Nissan Juke – Custom LED Tail Lights

I’m a sucker for not conforming to status quo when it comes to my toys.. This includes my new Nissan (2012) Juke. In this mod, I added a set of LED light strips to the tail lights with a twist – I wanted to also monitor and react to braking to enhance the effect. I decided to go with an ATTiny85 using the Arduino core. It only needed 1 input from the 12V brake power and 1 PWM output to control a MOSFET which in turn powered the LED light strip @ 12V. I built one controller per tail light. Check out the video to see it in action:

 

 

 

Some pics of the final result:

The Build:

I Ebayed a pair of red LED side-emitting LED light strips from overseas. Side-emitting are necessary due to the design of the Juke tail cluster lense. The mounting of the strip allows these LEDs to shine toward the back of the car rather than out the side.

Mounting the light strip was a bit of a challenge. Not so much in the actual mounting/gluing but rather in the strip quality. When mounting the first strip, it broke half way along the strip and killed power to the downstream LEDs. Poor build quality as it broke along one of the ‘cut lines’. I had to scrape away the clear rubber coating and solder 2 new tiny connectors and re-link the strip back together. All while half the strip was already glued to the tail light. Fun. Guess this is what you get for buying overseas quality…

To mount the strip, I used a glue gun and tacked along every inch or so. The strip itself also has an adhesive backing, but I dont imagine that will last long given that this LED strip will be exposed to the elements (yes, even though this appears to be inside the tail light, there is no rubber seal when mounted back to the vehicle – there is an open gap which will allow the elements in – this is by design, but not sure why Nissan did it this way.

Locating connections for the controller was straight forward. There is 12V main (from the parking light), 12V brake (from the brake light) and ground. The following shows the wires for each of these:

The Electronics:

The circuit is pretty straight forward. The heart of the unit is the ATTiny85. 12V power comes in when the parking lights are turned on. This is dropped to 3.3V via a voltage regulator to power the ATTiny85. When the brakes are applied, 12V comes into the optoisolator to allow the ATTiny to detect when the brakes are applied. Since the ATTiny85 can only accept input up to 5V, I needed a way to drop the 12V in from the brakes to something more manageable. I could have used a voltage divider, but I decided the optoisolator approach as it allowed the brake circuit to be completely separate from the parking light circuit. When 12V is applied to the optoisolator, it triggers its output to go low (0V) which is connected to the ATTiny85′s input pin (normally high). This triggers the controller to go from 75% LED power to 100%. The circuit also channels 12V directly to a MOSFET which is controlled by the ATTiny85′s PWM output pin. On normal startup, it PWM’s the LEDs up to 75%. When brakes are applied, it goes temporarily to 100% then back.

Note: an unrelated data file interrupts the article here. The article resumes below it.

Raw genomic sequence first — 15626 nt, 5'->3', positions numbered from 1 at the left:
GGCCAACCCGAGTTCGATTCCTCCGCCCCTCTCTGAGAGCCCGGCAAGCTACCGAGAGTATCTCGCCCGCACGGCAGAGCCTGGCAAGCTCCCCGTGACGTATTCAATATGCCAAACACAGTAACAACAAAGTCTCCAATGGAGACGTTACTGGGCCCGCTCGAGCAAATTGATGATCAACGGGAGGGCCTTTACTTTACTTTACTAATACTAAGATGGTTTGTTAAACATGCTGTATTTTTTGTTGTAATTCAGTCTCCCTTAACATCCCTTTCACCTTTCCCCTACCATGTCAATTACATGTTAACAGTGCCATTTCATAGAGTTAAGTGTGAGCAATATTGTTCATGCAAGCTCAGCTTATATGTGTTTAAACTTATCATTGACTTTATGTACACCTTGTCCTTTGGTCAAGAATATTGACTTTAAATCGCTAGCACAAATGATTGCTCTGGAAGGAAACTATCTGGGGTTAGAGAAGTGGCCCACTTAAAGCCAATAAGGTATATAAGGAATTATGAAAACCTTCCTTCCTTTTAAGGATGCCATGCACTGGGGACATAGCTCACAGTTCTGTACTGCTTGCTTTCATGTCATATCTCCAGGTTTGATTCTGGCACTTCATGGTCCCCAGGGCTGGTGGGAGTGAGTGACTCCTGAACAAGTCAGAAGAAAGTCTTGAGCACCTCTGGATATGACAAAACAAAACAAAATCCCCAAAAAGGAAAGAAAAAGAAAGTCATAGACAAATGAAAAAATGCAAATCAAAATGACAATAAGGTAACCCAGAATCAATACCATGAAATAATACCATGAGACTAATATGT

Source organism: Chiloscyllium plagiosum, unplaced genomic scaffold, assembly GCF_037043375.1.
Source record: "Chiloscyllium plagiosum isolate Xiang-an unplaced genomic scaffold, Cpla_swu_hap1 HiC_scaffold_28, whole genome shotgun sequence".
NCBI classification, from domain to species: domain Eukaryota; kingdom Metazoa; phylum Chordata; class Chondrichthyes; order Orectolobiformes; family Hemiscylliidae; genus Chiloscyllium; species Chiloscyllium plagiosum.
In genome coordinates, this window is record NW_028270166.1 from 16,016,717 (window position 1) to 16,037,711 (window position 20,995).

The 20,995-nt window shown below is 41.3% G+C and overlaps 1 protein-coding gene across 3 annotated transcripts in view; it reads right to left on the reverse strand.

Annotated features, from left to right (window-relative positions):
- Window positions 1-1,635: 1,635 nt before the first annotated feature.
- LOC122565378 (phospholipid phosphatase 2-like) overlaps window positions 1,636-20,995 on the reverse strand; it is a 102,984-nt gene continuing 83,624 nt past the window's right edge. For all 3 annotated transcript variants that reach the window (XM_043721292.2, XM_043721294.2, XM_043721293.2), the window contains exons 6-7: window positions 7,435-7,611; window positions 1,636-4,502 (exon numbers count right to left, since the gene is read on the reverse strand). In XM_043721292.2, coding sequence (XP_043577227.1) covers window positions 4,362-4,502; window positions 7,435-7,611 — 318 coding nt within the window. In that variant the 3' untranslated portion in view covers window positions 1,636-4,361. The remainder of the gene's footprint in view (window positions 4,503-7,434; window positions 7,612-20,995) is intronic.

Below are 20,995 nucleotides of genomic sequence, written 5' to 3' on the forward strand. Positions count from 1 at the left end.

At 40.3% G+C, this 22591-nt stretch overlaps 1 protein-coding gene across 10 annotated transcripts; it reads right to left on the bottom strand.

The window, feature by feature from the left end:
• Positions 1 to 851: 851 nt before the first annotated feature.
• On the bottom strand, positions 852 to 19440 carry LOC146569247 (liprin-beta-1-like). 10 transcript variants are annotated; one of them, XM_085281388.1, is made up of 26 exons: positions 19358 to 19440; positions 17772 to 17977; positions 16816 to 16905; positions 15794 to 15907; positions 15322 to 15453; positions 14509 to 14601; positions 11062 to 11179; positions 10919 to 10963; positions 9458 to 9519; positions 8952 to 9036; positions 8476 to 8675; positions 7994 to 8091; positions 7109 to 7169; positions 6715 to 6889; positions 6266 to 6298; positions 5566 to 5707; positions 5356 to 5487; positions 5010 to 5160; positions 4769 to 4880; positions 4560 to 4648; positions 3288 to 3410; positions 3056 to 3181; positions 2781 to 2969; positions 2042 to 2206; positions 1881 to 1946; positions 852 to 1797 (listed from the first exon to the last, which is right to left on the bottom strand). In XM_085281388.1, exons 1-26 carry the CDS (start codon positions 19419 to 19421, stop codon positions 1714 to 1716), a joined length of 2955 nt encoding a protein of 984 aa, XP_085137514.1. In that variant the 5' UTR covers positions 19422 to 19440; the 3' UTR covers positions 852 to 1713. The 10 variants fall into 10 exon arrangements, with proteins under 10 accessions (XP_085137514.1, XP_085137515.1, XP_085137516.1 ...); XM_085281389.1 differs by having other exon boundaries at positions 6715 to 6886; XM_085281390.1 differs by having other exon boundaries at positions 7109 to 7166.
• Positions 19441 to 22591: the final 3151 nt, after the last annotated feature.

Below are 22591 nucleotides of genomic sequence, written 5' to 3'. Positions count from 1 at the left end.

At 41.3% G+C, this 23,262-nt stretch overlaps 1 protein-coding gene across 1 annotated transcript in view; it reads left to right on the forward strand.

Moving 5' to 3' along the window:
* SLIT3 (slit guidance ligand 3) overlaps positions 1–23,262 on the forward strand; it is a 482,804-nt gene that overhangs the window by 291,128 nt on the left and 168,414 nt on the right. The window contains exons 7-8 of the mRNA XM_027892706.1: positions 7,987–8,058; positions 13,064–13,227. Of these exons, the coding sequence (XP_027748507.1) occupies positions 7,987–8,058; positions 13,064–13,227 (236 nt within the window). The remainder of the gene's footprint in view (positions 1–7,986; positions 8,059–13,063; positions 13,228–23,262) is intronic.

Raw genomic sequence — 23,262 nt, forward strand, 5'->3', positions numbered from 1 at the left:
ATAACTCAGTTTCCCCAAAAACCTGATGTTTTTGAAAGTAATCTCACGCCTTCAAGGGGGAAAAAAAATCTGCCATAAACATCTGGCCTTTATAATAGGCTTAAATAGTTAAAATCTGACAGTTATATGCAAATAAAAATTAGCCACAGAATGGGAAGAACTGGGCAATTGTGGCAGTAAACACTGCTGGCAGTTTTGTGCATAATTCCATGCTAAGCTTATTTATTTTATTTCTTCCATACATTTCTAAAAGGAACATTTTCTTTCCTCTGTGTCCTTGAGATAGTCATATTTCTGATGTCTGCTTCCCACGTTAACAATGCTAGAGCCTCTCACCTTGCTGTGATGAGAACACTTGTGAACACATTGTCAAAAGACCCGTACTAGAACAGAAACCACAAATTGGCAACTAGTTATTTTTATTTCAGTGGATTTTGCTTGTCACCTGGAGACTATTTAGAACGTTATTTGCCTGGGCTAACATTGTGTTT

The controller. In order to make the circuit weather resistant, I dipped it in PlastiDip. I still have the ATTiny85 and optoisolator chips exposed as I may want to change the code before committing.

 

</pre>

<p>/*<br />
 Control LED light strip via 12V power provided by parking lights (rear red).   Additionally,<br />
 the actuation of the brake lights will also illuminate the LED strip at a brighter level to allow it to<br />
 enhance the effectiveness and visibility of the rear brake lights<br />
 Design:<br />
 12V main to power the arduino (ATTiny85) (via 3.3v regulated circuit).  12V main also directly powers the LED light strip.<br />
 However, the Arduino will be used to control a MOSFET via PWM to act as a light level controller.  On start<br />
 the LEDs will automatically 'ramp up' to specific light intensity, but not 100% power.  When the brake lights<br />
 are applied, the Arduino will detect this on an input pin and turn the LEDs on to full brightness, and then<br />
 back off once the brakes are no longer applied.<br />
 */</p>

<p>byte ledMaxVal = 255;              //Full LED brightness level - to be applied when brakes are on.<br />
 byte ledNormVal = 100;             //normal LED light level.<br />
 boolean ledState = 0;              //The current state of the LEDs.  0=off 1=on<br />
 boolean ledAtMax = 0;<br />
 //boolean brakeState = 0;            //The current state of the brake detected on brakePin.  0=off 1=on<br />
 //int brakeV = 0;                    //Mapped value converted read from brakePin mapped from 0-1023 to 0-5V.  Note Brake pin has a pull down resistor of 10K to have it read 0 by default.<br />
 int flashCounter = 0;<br />
 int brakeThresh = 500;              //brake threshold.  Pin is high. When brakes applied, pin drops to near 0V.  value in mV</p>

<p>//Configurable values<br />
 const int LEDPin = 1;              //output pin to control MOSFET switching to power the LED strip from 12V.<br />
 const int brakePin = 3;            //pin that will detect when brake lights are on.<br />